As the volume of fluid within the compressible chamber 101 changes, the electrochemical impedance between the electrodes 105 and 107 may change. The impedance measurement system 103 may be configured to measure the impedance between the electrodes 105 and 107 and thus may detect changes in this impedance caused by changes in the volume of fluid within the compressible chamber 101. The impedance measurement system 103 may be configured to output information indicative of the volume of fluid that is delivered through the outlet 111 based on changes in the electrochemical impedance that it detects between the electrodes 105 and 107. The impedance measurement system 103 may also be configured to provide information indicative of the volume of fluid that enters the compressible chamber 101 through the inlet 109, again based on changes in the impedance of that fluid. The impedance measurement system 103 may be configured to output information indicative of the rate at which fluid is delivered through the outlet 111 based on the rate of change in the electrochemical impedance between the electrodes 105 and 107.

To facilitate these impedance measurements, the impedance measurement system 103 may be configured to deliver an AC signal to the electrodes 105 and 107. The AC signal may have a frequency of between 1 kHz and 50 kHz. The AC signal may have an amplitude that does not cause any appreciable amount of an irreversible chemical reaction in the fluid within the compressible chamber 101, such as an amplitude of between 10 mV and 1 V.

Although only two electrodes are illustrated as being within the compressible chamber 101 and the chamber compressor 113, a larger number of electrodes may be used instead. The wall of either chamber may in addition or instead function as one of their electrodes.

The controller 119 may be configured to cause the chamber compressor 113 to apply pressure to fluid within the compressible chamber 101. To facilitate this, the controller 119 may be configured to controllably deliver a current to the electrodes 115 and 117 within the chamber compressor 113.

The controller may be configured to cause the chamber compressor 113 to apply pressure to fluid within the compressible chamber 101 in a manner that causes a single dose of fluid that escapes through the outlet 111 to have a specified volume. To facilitate this, the controller 119 may be configured to receive information indicative of the specified volume and feedback from the impedance measurement system 103 indicative of the volume of fluid that escapes through the outlet 111. The controller 119 may be configured to stop current from being delivered to the electrodes 115 and 117 within the chamber compressor 113 when the information from the impedance measurement system 103 indicates that the specified volume of fluid has escaped through the outlet 111. A negative feedback loop may be employed to facilitate this control.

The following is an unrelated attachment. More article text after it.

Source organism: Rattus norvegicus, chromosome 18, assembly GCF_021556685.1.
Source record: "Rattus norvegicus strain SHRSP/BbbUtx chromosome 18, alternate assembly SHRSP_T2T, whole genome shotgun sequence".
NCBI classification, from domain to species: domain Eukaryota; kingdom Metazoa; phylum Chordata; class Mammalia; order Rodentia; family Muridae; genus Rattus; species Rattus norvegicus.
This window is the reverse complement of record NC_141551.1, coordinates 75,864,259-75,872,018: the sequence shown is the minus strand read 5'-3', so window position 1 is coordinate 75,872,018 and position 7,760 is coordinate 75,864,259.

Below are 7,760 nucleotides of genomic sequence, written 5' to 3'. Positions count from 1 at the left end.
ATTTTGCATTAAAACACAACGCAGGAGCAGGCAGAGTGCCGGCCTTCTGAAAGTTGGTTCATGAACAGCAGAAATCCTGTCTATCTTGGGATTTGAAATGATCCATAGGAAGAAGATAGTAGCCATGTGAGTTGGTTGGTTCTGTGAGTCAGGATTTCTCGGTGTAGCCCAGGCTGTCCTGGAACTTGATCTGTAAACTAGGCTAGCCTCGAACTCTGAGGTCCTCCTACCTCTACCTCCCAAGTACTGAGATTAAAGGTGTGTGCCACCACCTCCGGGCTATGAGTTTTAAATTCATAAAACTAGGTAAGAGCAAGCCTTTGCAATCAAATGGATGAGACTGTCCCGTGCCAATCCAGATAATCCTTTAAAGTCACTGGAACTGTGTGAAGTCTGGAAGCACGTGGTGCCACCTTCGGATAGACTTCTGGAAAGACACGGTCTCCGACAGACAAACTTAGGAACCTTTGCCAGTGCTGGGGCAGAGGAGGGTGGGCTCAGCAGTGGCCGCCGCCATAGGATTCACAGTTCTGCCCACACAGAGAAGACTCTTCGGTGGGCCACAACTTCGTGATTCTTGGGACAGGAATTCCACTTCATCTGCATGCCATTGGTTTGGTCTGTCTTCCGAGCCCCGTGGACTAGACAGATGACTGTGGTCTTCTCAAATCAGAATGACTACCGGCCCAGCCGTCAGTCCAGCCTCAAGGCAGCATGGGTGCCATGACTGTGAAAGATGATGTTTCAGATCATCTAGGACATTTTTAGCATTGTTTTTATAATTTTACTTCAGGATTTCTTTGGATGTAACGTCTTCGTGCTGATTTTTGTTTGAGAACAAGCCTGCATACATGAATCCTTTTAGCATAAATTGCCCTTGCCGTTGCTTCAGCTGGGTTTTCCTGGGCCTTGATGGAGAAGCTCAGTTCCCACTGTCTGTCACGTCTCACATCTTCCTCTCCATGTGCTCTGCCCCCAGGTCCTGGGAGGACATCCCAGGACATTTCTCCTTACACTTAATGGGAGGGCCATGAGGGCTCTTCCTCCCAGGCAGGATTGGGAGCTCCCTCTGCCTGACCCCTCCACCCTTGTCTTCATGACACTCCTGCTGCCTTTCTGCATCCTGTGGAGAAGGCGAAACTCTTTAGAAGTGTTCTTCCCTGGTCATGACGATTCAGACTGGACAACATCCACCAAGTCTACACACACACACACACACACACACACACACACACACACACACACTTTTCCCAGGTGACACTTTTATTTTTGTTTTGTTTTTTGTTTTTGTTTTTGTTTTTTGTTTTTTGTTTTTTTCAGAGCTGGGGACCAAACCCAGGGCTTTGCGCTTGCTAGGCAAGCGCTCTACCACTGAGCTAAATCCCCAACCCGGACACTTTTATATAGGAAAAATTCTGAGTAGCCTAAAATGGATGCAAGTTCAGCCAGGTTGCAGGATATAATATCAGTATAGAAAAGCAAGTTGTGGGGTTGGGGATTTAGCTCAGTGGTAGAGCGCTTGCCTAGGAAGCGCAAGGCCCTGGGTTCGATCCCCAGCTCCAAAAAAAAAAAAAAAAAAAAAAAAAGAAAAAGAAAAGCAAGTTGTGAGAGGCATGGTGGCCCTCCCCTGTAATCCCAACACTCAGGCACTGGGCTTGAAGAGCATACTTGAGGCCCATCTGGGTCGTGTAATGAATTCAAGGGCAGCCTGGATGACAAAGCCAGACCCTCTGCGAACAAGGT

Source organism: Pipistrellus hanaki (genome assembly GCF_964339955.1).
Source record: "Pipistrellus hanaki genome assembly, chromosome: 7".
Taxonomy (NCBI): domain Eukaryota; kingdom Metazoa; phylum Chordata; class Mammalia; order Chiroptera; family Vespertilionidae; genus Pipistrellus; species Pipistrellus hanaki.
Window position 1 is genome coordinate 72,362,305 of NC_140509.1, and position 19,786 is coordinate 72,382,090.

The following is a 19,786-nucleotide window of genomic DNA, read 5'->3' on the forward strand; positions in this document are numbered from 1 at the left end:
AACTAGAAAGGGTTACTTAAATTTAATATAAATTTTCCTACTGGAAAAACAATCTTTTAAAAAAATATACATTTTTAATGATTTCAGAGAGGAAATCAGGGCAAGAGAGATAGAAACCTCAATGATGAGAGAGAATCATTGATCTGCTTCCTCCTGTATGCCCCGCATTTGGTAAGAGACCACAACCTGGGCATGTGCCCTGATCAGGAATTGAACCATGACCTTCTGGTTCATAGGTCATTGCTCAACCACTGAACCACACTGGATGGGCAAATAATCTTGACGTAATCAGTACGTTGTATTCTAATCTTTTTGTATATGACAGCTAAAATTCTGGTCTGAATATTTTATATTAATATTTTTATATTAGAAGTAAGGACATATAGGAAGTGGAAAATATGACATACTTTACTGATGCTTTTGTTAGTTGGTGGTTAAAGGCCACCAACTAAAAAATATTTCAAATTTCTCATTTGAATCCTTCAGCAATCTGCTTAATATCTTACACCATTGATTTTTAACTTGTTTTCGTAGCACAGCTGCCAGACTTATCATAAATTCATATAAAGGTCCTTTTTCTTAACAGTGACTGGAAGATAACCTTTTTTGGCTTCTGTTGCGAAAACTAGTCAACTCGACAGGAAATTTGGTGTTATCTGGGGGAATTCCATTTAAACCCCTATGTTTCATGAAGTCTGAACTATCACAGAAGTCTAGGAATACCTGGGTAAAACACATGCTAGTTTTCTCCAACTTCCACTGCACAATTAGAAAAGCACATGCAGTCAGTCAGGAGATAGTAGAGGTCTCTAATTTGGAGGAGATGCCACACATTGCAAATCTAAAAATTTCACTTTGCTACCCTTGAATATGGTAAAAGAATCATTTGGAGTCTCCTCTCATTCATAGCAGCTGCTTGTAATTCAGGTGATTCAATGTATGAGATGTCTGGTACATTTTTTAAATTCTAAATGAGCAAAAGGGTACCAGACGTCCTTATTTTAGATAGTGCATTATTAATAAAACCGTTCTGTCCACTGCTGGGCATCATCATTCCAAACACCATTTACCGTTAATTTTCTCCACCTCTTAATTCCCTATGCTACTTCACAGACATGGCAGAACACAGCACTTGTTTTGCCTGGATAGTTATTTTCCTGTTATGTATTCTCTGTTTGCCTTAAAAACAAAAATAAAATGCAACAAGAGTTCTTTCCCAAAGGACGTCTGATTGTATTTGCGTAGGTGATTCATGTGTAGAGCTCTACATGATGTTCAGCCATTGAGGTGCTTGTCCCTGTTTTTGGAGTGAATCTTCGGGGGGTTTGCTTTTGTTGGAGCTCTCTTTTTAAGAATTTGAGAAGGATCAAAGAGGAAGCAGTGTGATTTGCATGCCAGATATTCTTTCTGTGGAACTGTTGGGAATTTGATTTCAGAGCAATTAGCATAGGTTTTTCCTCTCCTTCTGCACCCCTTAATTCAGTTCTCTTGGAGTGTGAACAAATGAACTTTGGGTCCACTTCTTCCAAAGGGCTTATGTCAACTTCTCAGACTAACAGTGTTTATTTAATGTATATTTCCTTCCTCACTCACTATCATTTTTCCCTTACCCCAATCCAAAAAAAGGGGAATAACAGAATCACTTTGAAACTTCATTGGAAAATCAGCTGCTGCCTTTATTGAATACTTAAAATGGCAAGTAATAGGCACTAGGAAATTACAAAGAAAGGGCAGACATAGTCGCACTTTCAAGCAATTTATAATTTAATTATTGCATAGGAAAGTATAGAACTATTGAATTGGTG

The controller may similarly be configured to cause the chamber compressor 113 to apply pressure to fluid within the compressible chamber 101 in a manner that causes a single dose of fluid to escape through the outlet 111 at a specified rate. To facilitate this, the controller 119 may be configured to receive information indicative of the specified rate and feedback from the impedance measurement system 103 indicative of the rate at which fluid escapes through the outlet 111. The controller 119 may be configured to regulate the magnitude of current that is delivered to the electrodes 115 and 117 within the chamber compressor 113 so that it causes the specified rate to be reflected by the rate information from the impedance measurement system 103. Again, a negative feedback look may be employed.

The blockage/leakage detector 121 may be configured to detect a blockage of fluid in the outlet 111 and/or a leakage of fluid from the outlet 111 based on information from the impedance measurement system 103 and the controller 119.

For example, the blockage/leakage detector 121 may be configured to detect a blockage of fluid in the outlet 111 when information from the controller 119 indicates that current is flowing through the electrodes 115 and 117 within the chamber compressor 113, while information from the impedance measurement system 103 indicates the absence of any material change in the impedance of fluid within the compressible chamber 101.

Similarly, the blockage/leakage detector 121 may be configured to detect leakage of fluid from the outlet 111 when information from the controller 119 indicates that no current is flowing through the electrodes 115 and 117 within the chamber compressor 113, while information from the impedance measurement system 113 indicates an increase in the impedance of fluid within the compressible chamber 101.

The blockage/leakage detector 121 may be configured to detect leakage of fluid from the chamber compressor 113 into the compressible chamber 101 when information from the controller 119 indicates that no current is flowing through the electrodes 115 and 117 within the chamber compressor 113, while information from the impedance measurement system 113 indicates a decrease in the impedance of fluid within the compressible chamber 101.

The impedance measurement system 103, the controller 119, and the blockage/leakage detector 121 may contain electronic circuitry configured to perform each of their respective functions, as described herein.

Real-time tracking and accurate monitoring of a wide range of drug dosage volumes may thus be accomplished by electrochemical impedance measurements. This may be implemented in connection with a fully integrated compressible chamber-based drug delivery system featuring electrolysis-based pumping. The chamber compressor 113 may operate by active or passive means. The liquid volume in the compressible chamber 101 may thus be measured and may be useful for determining chamber fullness in a refillable device.